A few years ago, I wrote about players with one-game careers. To expand on this, I looked for players who lasted a season, played regularly, and maybe did a thing or two well before vanishing from the majors.
Here are 10 of the most memorable players with one season in the majors:
1. Buzz Arlett, 1931: Bill James and others have referred to Arlett as the Babe Ruth of the minors, a tribute to his .336 batting average and 367 homers through 17 seasons there. Arlett spent the majority of his career in the Pacific Coast League, where a number of All Star-caliber hitters from that era who couldn’t field much wound up. That may explain why the Philadelphia Phillies waived Arlett after he hit .313 for them with a 138 OPS+ and 18 home runs. (That OPS+ is by far the best a modern player has managed in a career consisting of one season of regular work.) Arlett averaged 47 homers over his next three seasons in the minors.
2. Jocko Flynn*, 1886: Technically, Flynn played two seasons by virtue of appearing in one game as a position player in May 1887. He pitched just one season though, 1886, a sensational rookie campaign for the Chicago White Stockings. I list Flynn here as he is one of the few players in baseball history to win 20 games his lone season pitching in the majors, going 23-6 with a 2.24 ERA, 157 ERA+ and 4.8 Wins Above Replacement. (Another one-year man, Henry Schmidt went 22-13 for Brooklyn in 1903 albeit with far less impressive peripherals: 84 ERA+ and 1.6 WAR.) Flynn’s SABR bio suggests alcohol problems and arm trouble contributed to his truncated career.
3. Harry Moore, 1884: Bill James notes in his Historical Abstract that Moore led the Union Association in games played with 111 while finishing third in batting average at .336 and third in hits at 155. James also notes that Moore, like a quarter of other UA regulars, never played a game in another major league. It’s part of the reason UA greats like Jack Glasscock still aren’t recognized by Cooperstown. The quality of competition just isn’t considered to have been as strong as the other two major leagues in existence at its time, the National League and American Assocation.
4. Irv Waldron, 1901: Waldron hit .322 for the Washington Senators in the American League’s debut season and holds the record for most hits by a one-season player with 186. He played in the minors as late as 1911, compiling 2,100 hits over 15 seasons total.
5. Erv Lange, 1914: A 26-year-old former semi-pro pitcher, Lange went 12-11 with a 2.23 ERA for the Chicago Whales during the inaugural campaign of the Federal League. Like a few of his contemporaries, Lange was unable to jump to the majors when the upstart circuit folded.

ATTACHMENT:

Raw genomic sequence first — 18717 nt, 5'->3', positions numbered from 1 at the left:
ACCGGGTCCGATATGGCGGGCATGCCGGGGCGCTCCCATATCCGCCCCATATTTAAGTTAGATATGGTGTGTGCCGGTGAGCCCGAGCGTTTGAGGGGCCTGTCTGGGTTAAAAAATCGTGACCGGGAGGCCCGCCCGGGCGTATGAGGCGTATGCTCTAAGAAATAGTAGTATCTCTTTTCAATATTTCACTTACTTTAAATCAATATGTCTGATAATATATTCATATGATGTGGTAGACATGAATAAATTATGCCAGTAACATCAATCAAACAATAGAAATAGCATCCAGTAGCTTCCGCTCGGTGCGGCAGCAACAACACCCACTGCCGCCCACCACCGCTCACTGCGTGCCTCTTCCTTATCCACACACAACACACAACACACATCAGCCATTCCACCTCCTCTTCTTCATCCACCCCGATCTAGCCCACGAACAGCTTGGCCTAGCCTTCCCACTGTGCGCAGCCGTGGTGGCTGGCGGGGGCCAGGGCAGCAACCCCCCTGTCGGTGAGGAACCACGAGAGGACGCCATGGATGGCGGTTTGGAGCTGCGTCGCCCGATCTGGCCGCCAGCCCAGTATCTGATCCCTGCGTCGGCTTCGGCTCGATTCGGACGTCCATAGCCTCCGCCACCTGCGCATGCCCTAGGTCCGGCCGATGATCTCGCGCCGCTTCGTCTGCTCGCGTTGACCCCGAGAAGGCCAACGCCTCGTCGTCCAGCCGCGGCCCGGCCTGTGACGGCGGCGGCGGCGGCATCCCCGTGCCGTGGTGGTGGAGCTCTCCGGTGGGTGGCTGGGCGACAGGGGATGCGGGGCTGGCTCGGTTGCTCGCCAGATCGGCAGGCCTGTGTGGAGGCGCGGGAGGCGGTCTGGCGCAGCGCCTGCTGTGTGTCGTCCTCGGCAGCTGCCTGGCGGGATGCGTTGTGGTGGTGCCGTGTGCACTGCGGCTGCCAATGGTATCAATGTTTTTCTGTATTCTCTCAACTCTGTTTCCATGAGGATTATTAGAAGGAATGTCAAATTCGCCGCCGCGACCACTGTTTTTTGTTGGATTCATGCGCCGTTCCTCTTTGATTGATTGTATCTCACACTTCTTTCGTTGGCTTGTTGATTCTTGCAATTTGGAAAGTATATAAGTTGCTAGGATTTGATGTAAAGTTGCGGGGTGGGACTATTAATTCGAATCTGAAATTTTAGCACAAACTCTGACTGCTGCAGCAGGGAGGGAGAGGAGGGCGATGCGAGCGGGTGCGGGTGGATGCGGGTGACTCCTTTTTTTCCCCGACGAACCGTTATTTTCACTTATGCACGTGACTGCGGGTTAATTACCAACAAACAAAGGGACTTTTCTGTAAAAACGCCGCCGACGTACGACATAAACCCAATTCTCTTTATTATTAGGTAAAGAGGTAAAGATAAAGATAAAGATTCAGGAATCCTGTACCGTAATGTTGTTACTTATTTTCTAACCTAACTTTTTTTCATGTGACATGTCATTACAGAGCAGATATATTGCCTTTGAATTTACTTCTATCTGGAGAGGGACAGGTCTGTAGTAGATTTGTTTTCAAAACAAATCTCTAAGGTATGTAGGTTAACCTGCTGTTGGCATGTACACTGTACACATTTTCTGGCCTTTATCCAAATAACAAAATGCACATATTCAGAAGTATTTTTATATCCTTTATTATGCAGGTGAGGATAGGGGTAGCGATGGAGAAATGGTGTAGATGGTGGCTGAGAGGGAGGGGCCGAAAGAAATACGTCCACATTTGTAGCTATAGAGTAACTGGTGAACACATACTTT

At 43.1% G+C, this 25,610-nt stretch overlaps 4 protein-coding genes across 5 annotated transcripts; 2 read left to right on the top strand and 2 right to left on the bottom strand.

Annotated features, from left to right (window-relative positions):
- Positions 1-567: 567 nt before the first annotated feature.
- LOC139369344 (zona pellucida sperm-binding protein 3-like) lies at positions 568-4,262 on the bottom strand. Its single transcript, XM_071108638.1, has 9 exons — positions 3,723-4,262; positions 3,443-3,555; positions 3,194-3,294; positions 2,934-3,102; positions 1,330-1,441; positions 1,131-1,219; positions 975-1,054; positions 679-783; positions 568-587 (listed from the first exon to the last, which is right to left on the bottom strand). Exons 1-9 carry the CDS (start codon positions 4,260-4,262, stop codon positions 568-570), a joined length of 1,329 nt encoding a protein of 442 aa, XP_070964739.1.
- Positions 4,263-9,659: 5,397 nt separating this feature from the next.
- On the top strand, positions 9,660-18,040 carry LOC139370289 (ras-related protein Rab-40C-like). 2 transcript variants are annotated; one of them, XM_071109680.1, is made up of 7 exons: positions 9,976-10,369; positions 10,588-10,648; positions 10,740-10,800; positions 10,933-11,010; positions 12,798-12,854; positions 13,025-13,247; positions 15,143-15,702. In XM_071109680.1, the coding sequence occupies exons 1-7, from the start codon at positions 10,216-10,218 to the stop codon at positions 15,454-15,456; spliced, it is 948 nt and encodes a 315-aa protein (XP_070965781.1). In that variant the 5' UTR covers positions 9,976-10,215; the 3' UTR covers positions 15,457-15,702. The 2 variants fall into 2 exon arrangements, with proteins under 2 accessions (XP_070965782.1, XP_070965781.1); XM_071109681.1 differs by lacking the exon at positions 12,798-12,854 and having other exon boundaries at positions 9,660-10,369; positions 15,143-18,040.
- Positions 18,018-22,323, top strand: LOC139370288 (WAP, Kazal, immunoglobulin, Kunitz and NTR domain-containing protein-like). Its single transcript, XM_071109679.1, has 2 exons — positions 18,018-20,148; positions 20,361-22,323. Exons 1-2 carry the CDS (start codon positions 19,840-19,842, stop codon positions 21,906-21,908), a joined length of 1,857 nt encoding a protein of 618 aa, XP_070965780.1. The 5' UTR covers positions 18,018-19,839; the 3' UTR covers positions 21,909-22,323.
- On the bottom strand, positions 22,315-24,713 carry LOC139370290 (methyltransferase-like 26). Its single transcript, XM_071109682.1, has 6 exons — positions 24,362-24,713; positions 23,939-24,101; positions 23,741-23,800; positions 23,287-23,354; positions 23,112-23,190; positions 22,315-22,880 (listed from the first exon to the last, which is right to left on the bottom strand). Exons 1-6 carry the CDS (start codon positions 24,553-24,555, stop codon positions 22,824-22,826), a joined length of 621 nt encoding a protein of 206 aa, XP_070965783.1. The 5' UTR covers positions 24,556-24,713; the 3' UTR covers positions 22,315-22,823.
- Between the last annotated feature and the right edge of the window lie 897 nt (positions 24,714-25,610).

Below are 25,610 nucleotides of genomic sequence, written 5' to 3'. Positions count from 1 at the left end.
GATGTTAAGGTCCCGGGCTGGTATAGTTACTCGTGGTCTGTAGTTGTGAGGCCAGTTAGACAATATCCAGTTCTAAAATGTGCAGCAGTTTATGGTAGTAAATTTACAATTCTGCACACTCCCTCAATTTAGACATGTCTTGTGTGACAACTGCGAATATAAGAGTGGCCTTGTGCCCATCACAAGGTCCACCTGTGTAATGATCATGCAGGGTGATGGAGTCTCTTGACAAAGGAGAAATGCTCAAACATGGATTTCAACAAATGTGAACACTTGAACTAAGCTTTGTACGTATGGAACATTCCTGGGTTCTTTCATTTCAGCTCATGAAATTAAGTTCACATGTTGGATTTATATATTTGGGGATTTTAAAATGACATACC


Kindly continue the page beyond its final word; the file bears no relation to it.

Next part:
6. Johnny Sturm, 1941: Part of the parade of ineffectual first basemen the New York Yankees used after Lou Gehrig, Sturm offered an abysmal slash line of .239/.293/.300 his only season. Baseball Reference notes Sturm as the last of six players to play just one season and have at least 500 at-bats. Sturm followed his 1941 campaign with four years of military service and then spent four more years in the minors. His most notable achievement? He’s credited with discovering Mickey Mantle, giving him a tryout while he was player-manager of Class C Joplin and encouraging the Yankees to sign him.
7. Jim Baxes, 1959: Many short-time major leaguers I came across in my research for this piece didn’t have much power to speak of. Baxes’ .225 ISO was 17th-best among players with at least 300 plate appearances his lone season in the majors. Baxes had 15 homers with Cleveland and two more after joining the Dodgers for their pennant drive. A second and third baseman, Baxes totaled another 228 homers over 12 seasons in the minors.
8. Curt Raydon, 1958: A promising young pitcher who blew out his arm after going 8-4 with a 3.62 ERA, Raydon didn’t fare as well at the plate. With just one hit in 38 lifetime at-bats, he finished with a .026 batting average and, interestingly, generally went down swinging. Raydon finished with just four sacrifice bunts and 25 strikeouts, which project to 395 over a 600 at-bat season.
9. Ken Hunt, 1961: Not to be confused with the Ken Hunt who hit .226 over six seasons and was an outfielder for the Los Angeles Angels their ’61 expansion season; the Ken Hunt we speak of here went 9-10 with a 3.96 ERA (102 ERA+) for the Cincinnati Reds, a member of their starting rotation as they won the pennant. Though he was selected Sporting News Rookie of the Year, Hunt returned to the minors for good after the season ended, spending seven more years in the bushes. His 2008 obituary notes that Hunt later taught for 30 years.
10. Pete Gray, 1945: An untold number of players who might never have made the majors were pressed into service during World War II. Gray was perhaps the most memorable and historically significant of the bunch. A one-armed outfielder for the St. Louis Browns, Gray managed a .379 OPS over the final half of the season after word got out he couldn’t hit breaking pitches. That he hit .218 for the duration of the season and was Most Valuable Player of the Southern Association in 1944 seems miraculous enough.
Years later, Gray told sportswriter Ira Berkow:
I packed ’em in all over. There were 65,000 in Cleveland the first time I played, and I hit a triple my first time up. When we played the Yankees the first time in New York, our team was introduced before the game. Luke Sewell was our manager. He said, ‘Pete, you stay here, be the last one to come out on the field.’ I got a standing ovation– just to make an appearance! But I done a pretty good job, too.